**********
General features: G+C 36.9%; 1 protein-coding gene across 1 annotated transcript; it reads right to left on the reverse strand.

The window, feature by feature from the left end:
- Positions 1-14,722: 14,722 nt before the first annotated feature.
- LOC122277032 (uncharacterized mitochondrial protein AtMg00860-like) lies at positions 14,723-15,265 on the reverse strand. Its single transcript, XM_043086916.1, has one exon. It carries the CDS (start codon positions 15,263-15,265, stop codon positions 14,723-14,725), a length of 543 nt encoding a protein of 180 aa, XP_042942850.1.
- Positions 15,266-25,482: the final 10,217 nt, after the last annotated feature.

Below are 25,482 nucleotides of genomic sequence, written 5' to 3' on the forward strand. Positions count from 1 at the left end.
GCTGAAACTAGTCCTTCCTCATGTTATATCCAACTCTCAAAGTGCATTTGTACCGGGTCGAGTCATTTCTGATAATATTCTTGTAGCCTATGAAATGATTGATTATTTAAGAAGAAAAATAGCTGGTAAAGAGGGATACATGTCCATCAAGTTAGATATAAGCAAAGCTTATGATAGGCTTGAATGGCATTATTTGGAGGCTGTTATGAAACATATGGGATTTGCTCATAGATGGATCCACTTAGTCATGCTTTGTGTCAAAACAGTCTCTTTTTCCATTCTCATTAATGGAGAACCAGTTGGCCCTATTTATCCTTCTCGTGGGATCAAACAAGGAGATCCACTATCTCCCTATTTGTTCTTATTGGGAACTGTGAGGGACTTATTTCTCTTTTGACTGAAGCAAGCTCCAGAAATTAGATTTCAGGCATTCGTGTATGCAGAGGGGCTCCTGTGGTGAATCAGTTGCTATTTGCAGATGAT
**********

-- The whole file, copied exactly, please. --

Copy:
General features: G+C 36.9%; 1 protein-coding gene across 1 annotated transcript; it reads right to left on the reverse strand.

The window, feature by feature from the left end:
- Positions 1-14,722: 14,722 nt before the first annotated feature.
- LOC122277032 (uncharacterized mitochondrial protein AtMg00860-like) lies at positions 14,723-15,265 on the reverse strand. Its single transcript, XM_043086916.1, has one exon. It carries the CDS (start codon positions 15,263-15,265, stop codon positions 14,723-14,725), a length of 543 nt encoding a protein of 180 aa, XP_042942850.1.
- Positions 15,266-25,482: the final 10,217 nt, after the last annotated feature.

Below are 25,482 nucleotides of genomic sequence, written 5' to 3' on the forward strand. Positions count from 1 at the left end.
GCTGAAACTAGTCCTTCCTCATGTTATATCCAACTCTCAAAGTGCATTTGTACCGGGTCGAGTCATTTCTGATAATATTCTTGTAGCCTATGAAATGATTGATTATTTAAGAAGAAAAATAGCTGGTAAAGAGGGATACATGTCCATCAAGTTAGATATAAGCAAAGCTTATGATAGGCTTGAATGGCATTATTTGGAGGCTGTTATGAAACATATGGGATTTGCTCATAGATGGATCCACTTAGTCATGCTTTGTGTCAAAACAGTCTCTTTTTCCATTCTCATTAATGGAGAACCAGTTGGCCCTATTTATCCTTCTCGTGGGATCAAACAAGGAGATCCACTATCTCCCTATTTGTTCTTATTGGGAACTGTGAGGGACTTATTTCTCTTTTGACTGAAGCAAGCTCCAGAAATTAGATTTCAGGCATTCGTGTATGCAGAGGGGCTCCTGTGGTGAATCAGTTGCTATTTGCAGATGAT